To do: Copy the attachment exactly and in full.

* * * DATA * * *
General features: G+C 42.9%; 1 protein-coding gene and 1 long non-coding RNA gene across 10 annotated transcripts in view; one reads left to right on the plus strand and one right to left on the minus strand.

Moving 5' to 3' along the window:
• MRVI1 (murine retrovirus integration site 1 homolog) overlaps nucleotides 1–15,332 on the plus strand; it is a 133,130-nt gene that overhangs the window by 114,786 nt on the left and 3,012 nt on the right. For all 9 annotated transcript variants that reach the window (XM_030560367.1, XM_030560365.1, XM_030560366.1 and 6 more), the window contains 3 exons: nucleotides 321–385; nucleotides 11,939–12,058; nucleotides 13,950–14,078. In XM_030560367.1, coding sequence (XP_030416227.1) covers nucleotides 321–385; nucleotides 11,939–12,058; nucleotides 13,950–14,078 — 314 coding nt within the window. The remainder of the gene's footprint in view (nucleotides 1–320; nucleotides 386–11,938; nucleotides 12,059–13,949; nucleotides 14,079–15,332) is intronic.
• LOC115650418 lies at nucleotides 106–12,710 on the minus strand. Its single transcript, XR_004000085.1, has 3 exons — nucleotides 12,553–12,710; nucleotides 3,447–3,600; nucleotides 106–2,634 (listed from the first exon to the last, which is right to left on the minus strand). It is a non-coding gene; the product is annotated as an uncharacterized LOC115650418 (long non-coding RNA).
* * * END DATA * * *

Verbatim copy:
General features: G+C 42.9%; 1 protein-coding gene and 1 long non-coding RNA gene across 10 annotated transcripts in view; one reads left to right on the plus strand and one right to left on the minus strand.

Moving 5' to 3' along the window:
• MRVI1 (murine retrovirus integration site 1 homolog) overlaps nucleotides 1–15,332 on the plus strand; it is a 133,130-nt gene that overhangs the window by 114,786 nt on the left and 3,012 nt on the right. For all 9 annotated transcript variants that reach the window (XM_030560367.1, XM_030560365.1, XM_030560366.1 and 6 more), the window contains 3 exons: nucleotides 321–385; nucleotides 11,939–12,058; nucleotides 13,950–14,078. In XM_030560367.1, coding sequence (XP_030416227.1) covers nucleotides 321–385; nucleotides 11,939–12,058; nucleotides 13,950–14,078 — 314 coding nt within the window. The remainder of the gene's footprint in view (nucleotides 1–320; nucleotides 386–11,938; nucleotides 12,059–13,949; nucleotides 14,079–15,332) is intronic.
• LOC115650418 lies at nucleotides 106–12,710 on the minus strand. Its single transcript, XR_004000085.1, has 3 exons — nucleotides 12,553–12,710; nucleotides 3,447–3,600; nucleotides 106–2,634 (listed from the first exon to the last, which is right to left on the minus strand). It is a non-coding gene; the product is annotated as an uncharacterized LOC115650418 (long non-coding RNA).